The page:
Vermont has a new sexual harassment law aimed at providing employees – including volunteers, interns and independent contractors – with greater legal protection from workplace sexual harassment. Governor Phil Scott signed the bill H.707 into law on May 30. It goes into effect on July 1, 2018.
As a result of the new legislation, many businesses and organizations will likely be changing their workplace policies. Of note, the law bans two employment practices that have the effect of silencing targets of workplace sexual harassment. The law prohibits employers from requiring employees or job candidates to waive their rights to disclose incidents of sexual harassment. And employers can no longer prohibit individuals who make sexual harassment complaints from working for the employer or an affiliate after a sexual harassment settlement has been reached.
Here are some other ways the new law may affect Vermont employers and workers:
∙ All supervisors and managers, including those who oversee or contract with volunteers, interns and independent contractors, must ensure the working relationship is free from sexual harassment.
∙ A sexual harassment settlement must state that it does not prevent the employee from reporting sexual harassment to an appropriate governmental agency, complying with a discovery request or testifying at a hearing or trial related to a claim of sexual harassment.
∙ The Attorney General and Human Rights Commission can audit workplaces to determine whether the employer is complying with the new sexual harassment law.
∙ The Attorney General and Human Rights Commission will develop and manage a complaint hotline and web portal for reporting sexual harassment or workplace discrimination.
∙ The law provides $125,000 for the Vermont Commission on Women to develop a public outreach and education program, including best practices for reporting and preventing sexual harassment.
EEOC reconvenes its task force on workplace harassment
As employers in Vermont, California, New York and many other states and municipalities prepare to comply with stronger anti-harassment laws, it may be useful to review some of the recommendations made by the Equal Employment Opportunity Commission’s Select Task Force on the Study of Harassment in the Workplace, which published a report in 2016.
The work of the task force is continuing. On June 11, members reconvened at the agency’s Washington headquarters for a meeting entitled, “Transforming #MeToo into Harassment-Free Workplaces.” Task force members and panelists discussed how employers can and have been transforming their organizations to prevent and stop harassment. We will discuss the results of the meeting in a future post once they become available.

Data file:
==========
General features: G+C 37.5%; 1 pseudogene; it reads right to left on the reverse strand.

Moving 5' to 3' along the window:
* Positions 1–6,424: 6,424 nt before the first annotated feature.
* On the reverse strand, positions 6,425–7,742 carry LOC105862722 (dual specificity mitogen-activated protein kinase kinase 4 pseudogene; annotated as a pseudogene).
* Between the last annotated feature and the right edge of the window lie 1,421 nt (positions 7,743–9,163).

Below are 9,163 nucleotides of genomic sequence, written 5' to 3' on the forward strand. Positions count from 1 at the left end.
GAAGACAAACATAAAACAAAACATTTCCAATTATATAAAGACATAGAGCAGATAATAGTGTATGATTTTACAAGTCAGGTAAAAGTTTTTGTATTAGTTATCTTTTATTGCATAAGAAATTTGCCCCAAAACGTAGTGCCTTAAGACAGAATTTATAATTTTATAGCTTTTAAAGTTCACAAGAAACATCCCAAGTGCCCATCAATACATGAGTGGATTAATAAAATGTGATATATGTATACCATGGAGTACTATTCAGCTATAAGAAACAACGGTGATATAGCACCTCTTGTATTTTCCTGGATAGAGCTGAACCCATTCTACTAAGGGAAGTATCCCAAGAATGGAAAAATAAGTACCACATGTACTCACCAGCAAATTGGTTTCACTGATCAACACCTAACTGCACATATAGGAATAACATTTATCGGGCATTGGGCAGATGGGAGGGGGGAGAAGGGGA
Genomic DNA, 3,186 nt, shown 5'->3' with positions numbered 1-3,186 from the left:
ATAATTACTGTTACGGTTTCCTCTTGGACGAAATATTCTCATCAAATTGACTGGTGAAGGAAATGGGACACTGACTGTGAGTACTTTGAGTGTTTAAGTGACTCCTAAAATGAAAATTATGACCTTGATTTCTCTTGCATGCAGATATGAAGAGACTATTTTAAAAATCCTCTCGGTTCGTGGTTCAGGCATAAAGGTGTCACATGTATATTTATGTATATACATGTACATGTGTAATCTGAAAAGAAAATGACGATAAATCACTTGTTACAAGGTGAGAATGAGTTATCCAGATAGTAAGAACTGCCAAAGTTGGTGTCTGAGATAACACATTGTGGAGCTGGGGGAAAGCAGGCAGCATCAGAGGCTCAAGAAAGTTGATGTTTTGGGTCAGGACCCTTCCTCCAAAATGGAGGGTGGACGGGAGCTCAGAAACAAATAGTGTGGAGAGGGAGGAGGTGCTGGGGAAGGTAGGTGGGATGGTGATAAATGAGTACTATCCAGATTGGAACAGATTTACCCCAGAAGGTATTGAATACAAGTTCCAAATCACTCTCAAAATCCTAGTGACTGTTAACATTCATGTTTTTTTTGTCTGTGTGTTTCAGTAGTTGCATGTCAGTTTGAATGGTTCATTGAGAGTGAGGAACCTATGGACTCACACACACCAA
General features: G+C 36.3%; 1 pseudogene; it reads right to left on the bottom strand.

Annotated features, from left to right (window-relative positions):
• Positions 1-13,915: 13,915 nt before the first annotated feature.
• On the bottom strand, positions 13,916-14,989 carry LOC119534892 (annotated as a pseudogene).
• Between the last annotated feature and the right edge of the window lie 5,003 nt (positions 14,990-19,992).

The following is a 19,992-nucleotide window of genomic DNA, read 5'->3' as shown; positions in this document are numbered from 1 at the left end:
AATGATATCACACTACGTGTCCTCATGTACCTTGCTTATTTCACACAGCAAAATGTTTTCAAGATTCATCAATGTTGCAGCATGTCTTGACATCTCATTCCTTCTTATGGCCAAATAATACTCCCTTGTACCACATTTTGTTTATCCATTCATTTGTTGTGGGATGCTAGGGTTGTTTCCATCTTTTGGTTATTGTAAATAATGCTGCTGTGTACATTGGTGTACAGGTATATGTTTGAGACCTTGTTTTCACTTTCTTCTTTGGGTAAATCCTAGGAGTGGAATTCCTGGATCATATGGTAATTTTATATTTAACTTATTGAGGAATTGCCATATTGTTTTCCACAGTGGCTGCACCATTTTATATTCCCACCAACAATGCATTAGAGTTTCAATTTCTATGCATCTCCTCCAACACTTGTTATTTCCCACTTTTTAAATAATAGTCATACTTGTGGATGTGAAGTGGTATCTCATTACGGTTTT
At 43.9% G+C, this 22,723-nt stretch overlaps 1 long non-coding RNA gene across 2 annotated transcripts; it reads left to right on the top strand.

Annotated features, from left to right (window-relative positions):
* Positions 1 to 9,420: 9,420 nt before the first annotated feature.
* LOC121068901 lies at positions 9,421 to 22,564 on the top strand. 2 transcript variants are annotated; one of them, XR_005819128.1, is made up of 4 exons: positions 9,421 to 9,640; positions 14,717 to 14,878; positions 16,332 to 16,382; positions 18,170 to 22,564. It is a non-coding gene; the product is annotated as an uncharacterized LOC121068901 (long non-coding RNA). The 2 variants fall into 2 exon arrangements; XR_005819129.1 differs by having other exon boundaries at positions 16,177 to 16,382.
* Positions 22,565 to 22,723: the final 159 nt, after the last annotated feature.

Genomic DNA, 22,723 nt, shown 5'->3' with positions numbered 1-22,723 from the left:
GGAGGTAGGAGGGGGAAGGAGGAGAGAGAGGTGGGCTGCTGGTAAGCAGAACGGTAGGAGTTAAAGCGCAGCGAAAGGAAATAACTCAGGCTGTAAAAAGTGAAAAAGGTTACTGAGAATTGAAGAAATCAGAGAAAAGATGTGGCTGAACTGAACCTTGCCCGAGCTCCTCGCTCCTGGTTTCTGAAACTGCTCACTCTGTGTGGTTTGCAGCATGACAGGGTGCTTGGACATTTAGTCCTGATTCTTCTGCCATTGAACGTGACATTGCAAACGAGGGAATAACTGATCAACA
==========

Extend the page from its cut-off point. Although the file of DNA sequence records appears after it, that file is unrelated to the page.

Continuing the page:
One of the key takeaways in the task force’s 2016 report is the role of workplace culture in addressing and preventing workplace harassment. Workplace culture, the task force says, is the biggest influence on whether organizations actively prevent harassment or allow it to persist. The task force also emphasizes the importance of anti-harassment training, recommending that it be available “on a dynamic and repeated basis to all employees.”
Other “promising practices” to help employers develop and refine their anti-harassment efforts include:
- Getting the active and visible support of executive leaders, who regularly communicate their commitment to preventing workplace harassment.
- Developing a written anti-harassment policy that is comprehensive, easy-to-understand, and communicated on a regular basis to all employees.
- Implementing a formal complaint process, including an ethics hotline, that makes it convenient for individuals to report incidents of sexual harassment, retaliation and other misconduct.
- Tailoring harassment training to the organization and audience. Training should reflect the daily experiences and unique characteristics of the workforce, workplace and business or industry.
- Training supervisors and managers on their responsibilities to identify, report, stop and prevent harassment. Managers’ training should cover how to identify potential risk factors and discuss what actions they can take that may reduce or eliminate the risk of harassment.
Vermont is following California, New York City, New York State and other states and municipalities in strengthening its workplace sexual harassment laws. As organizations in the Green Mountain State prepare to comply with the new law, it’s an opportune time for organizations everywhere to review and refresh their anti-harassment programs and initiatives, including compliance training programs, policies, internal reporting processes and communications to employees, partners, contractors, vendors and others. These are all important steps in confronting the pervasive problem of workplace harassment and cultivating a respectful, positive culture.